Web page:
If I decide to concentrate on general local photography, I need to increase my opportunities for seeing things differently. One idea that I have had for some time was to do night photography, but I had never really considered doing it with a micro 4/3 sensor. Now that it looks like we are going to have a very hot summer, photographing at night after the sun sets, or doing it very early before the sun rises, looks even more appealing. Also, learning that using the E-M5 III camera with the 25mm lens produces nice images like this one, I am even more interested. If I can shift my sleep time some, I might give it a real try.
Today is starting off a little different. I didn’t expect a brief shower or the sky looking like this. Our forecast is for 90 degrees F. this afternoon with a severe thunderstorm watch in the afternoon. I started off the day with these images made with my TG-6 as I continue using it to record what I see around me. I hadn’t planned on this post, but it shows an example using the TG-6. I made them in case I get some storm pictures and want to show a story of the day’s weather.
The Emerald Ash Borer has killed all of the ash trees. It will probably cost Homewood fifty thousand dollars just to remove the ones you see in this one patch, in case you are wondering why they haven’t been removed.
I actually like working with the TG-6 camera more than the E-M5 III when I’m out walking and looking to make B&W images, providing I’m not photographing in bright sunlight when the LCD gets hard to see.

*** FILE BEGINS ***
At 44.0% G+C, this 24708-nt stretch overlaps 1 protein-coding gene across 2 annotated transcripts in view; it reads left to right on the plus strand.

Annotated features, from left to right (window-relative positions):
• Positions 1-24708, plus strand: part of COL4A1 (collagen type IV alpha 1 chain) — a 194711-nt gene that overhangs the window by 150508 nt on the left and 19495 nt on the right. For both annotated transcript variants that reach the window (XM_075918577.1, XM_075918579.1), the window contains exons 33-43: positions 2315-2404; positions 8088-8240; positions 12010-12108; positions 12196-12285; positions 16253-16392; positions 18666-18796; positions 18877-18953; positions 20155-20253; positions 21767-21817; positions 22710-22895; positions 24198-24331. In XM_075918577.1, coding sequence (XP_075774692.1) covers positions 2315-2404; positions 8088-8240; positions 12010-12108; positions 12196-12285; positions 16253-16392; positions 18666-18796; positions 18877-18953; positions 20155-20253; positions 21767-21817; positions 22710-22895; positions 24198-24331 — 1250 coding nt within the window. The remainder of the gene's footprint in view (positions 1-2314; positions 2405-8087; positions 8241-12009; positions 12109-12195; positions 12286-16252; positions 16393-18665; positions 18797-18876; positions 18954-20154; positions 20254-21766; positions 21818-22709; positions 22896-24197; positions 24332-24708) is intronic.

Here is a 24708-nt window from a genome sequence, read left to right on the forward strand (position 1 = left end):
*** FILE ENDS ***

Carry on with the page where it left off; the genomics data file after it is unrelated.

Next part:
The above are all images made from micro 4/3 in-camera natural color jpegs. I like the versatility of not only the lenses but the ability to manipulate the jpegs using Adobe LR. That gives me the ability to see what I’m getting with the natural jpegs in the camera before taking the photograph and then to tweak the images afterwards however I desire.
I used to only record raw files, but I find that I can do all I need with the jpeg images. Raw files may be theoretically better to work with, but the differences are not worth the loss in speed of downloading, slower working speed in LR, and extra memory consumed.
I’m getting closer to deciding to only use micro 4/3 cameras and lenses, even for all of my indoor Homewood event photography, but it is somewhat dependent upon how fast Homewood shifts from printed images towards more digital displays and especially, videos.
Many buds, etc. are still to open fully. In the meantime, I have been thinking about the need for getting a micro 4/3 macro lens for my E-M5 III camera. The above images are about the closest I can get with my X100F camera while retaining some of the surrounding environment. I could crop a little tighter and then upsize, but do I want, or need to that? This size may be all the tighter I need to go. If that is so, I really wouldn’t need a macro lens.
But, my dilemma is bigger than just the macro lens. I prefer to get used to, and then use, only one camera system. The micro 4/3 gear is a lot more versatile and I can photograph a wider variety of things with it. Do I want to keep and occasionally use the X100F camera? Or do I wish to sell my X100F and my GR III and use the money to buy more micro 4/3 gear? Hmmm, I could stick with the Olympus, now OM system, and purchase an additional camera as well as lenses. That would reduce my “which camera dilemma” down to deciding if I really need the Nikon Z5 and lenses which I only use for indoor Homewood events.